Lifestyle

eight simple ways to save & manage money in college

  1. Write down every single thing you spend money on.

I make a budget for myself each month. I have a pretty fixed income and I divide it up into categories like groceries, eating out, entertainment, health/beauty, shopping, etc. At the end of each month I add up what I’ve spent in each category, so for the next month I know I need to eat out less or that I can afford to treat myself and get my nails done [wishful thinking].

However, what helps me manage my money even more than budgeting my income is simply writing down every single thing that I buy. I take note of the date, the place, the cost and what category of my budget it fits into.

So when I’m standing in the middle of J. Crew holding the cutest shirt I’ve ever seen- but it also happens to be absolutely unnecessary AND crazy expensive- I don’t tell myself that I can’t buy it. I do tell myself that if I buy it, I have to write it down so every time I open my notebook from now until the end of the month, I’ll be reminded that I spent a dumb amount of money on a shirt I didn’t need. This works!!!

Writing everything down forces you to be conscious about what you’re spending. $3.00 on a cup of coffee one time doesn’t seem like much. But if you write down spending $3.00 on a cup of coffee five days in a row, you’ll notice how quickly your habit adds up!

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  1. Make your coffee, don’t buy it.

Speaking of $3.00 cups of coffee [my usual at Starbs is $3.87 to be exact]…

Last semester I let myself buy coffee twice a week. Spending $3.87 on coffee one time doesn’t seem like much. But twice a week every week throughout a four-month semester adds up to $124. ON COFFEE ALONE!!!

Maybe for you it’s not coffee. Maybe you’ve got a habit of running through Jimmy John’s or Penn Station on your way home from work a couple times a week. Whatever it is, be conscious of the fact that it adds up fast!

We are in our second month of the semester now and I’ve only bought coffee three times. So I’ve spent around $12, compared to $32 I would’ve spent by this time last semester! And this was just one super small change I made to my routine. I still drink coffee every day, but I make it myself. A large canister of grounds is $6.99 and it lasts for like two months. I don’t care what it is, buying the ingredients and making it yourself will always be cheaper than paying someone else to make it for you!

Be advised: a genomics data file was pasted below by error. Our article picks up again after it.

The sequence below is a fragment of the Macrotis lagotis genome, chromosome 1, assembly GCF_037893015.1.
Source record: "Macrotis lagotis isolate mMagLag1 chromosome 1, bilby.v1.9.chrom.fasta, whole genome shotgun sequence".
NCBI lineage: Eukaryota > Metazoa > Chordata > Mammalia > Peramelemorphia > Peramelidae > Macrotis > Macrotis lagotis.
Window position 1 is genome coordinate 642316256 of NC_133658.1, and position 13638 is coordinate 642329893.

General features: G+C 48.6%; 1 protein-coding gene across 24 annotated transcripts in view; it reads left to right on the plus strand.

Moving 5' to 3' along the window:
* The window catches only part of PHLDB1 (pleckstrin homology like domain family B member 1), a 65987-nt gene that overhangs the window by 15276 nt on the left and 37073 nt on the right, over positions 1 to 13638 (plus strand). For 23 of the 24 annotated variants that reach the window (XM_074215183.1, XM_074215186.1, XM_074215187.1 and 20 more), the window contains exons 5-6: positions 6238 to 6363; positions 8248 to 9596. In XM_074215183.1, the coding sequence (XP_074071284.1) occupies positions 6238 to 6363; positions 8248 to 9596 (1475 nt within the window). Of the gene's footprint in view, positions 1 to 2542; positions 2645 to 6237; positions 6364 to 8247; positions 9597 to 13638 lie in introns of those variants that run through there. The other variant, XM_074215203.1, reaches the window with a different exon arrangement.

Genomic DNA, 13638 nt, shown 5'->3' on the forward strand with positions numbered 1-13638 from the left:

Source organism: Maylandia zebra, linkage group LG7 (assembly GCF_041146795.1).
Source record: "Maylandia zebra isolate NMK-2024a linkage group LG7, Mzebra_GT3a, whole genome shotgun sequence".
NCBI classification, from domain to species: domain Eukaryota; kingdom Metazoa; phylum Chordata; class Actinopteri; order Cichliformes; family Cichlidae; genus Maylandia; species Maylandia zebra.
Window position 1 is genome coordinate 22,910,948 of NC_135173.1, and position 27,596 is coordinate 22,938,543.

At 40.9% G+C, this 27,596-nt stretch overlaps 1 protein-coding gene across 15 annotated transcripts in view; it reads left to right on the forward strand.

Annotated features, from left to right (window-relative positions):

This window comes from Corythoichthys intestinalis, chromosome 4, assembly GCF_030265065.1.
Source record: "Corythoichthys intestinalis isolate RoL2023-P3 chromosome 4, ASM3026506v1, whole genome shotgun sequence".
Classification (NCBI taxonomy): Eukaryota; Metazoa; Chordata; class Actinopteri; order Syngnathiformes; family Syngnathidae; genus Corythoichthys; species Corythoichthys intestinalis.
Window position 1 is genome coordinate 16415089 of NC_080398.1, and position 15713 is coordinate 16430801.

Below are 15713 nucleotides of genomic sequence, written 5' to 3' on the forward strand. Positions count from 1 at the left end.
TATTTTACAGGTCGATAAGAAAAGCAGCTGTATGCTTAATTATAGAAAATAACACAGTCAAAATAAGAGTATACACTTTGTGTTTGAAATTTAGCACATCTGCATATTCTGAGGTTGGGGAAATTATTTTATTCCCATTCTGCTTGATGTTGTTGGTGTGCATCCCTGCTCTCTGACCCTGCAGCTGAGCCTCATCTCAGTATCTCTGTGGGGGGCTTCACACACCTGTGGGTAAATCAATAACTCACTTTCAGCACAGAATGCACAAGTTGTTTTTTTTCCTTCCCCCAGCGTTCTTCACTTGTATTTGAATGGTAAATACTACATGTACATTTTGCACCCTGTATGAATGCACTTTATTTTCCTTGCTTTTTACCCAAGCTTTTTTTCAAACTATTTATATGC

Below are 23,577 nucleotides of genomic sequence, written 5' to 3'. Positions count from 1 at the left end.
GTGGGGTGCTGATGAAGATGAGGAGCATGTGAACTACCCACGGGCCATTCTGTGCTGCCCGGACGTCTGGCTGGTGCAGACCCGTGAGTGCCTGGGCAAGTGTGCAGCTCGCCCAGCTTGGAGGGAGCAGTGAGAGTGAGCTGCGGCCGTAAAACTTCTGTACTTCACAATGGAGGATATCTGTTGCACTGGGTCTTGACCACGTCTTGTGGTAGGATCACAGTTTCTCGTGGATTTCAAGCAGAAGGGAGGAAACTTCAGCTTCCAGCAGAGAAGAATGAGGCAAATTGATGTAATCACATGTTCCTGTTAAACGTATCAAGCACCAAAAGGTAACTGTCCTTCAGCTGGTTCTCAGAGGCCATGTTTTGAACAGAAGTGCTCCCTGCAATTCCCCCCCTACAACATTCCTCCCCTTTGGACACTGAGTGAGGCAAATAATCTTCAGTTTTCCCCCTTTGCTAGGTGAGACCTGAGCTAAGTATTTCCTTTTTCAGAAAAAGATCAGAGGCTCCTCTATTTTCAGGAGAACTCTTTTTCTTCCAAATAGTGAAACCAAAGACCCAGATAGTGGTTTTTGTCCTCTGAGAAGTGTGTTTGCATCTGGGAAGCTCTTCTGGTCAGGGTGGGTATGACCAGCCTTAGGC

1. Make a wishlist.

I know, I know…making a list of things you want to buy doesn’t seem like something that would help you save money. Let me explain! I have a Pinterest board that I update whenever I think of something I’d really like to have but wouldn’t probably buy for myself, or that I’d have to save up for in order to buy (in case you want to get me a present).

When I’m at Target- usually in the dollar spot or shoe section- and I’m tempted to make an impulse purchase, I’ve got a readily available list of things I know I want more than whatever I’m about to buy. Yeah, I could get this pair of sandals that are so cute even though I already have a pair that are basically identical. But if I don’t, I’m that much closer to being able to get that rose gold Kendra Scott…

And spending $60 on a necklace isn’t exactly saving money, true. But trust me, I don’t buy a $60 necklace every month! And Lord knows if I let myself wander around Target for three hours and walk out with everything I impulsively decide I want, that adds up to waaay more than $60.

Making a wishlist is a great [and fun!] way to keep in perspective what you really want and what it’s actually worth it to spend your money on.

  1. Use cash, not your card.

I don’t know about you, but it is much harder for me to hand over a hard-earned twenty-dollar bill than it is to swipe my card and move on with my day. Paying in cash as often as possible helps you to be conscious of how much you’re spending. I can use my debit card all week and check my balance at the end of the week and somehow unexplainably have SO MUCH less than I thought I would. But if I’m using cash throughout the week, every time I open my wallet I have a visual of about how much I’ve spent and how much I have left.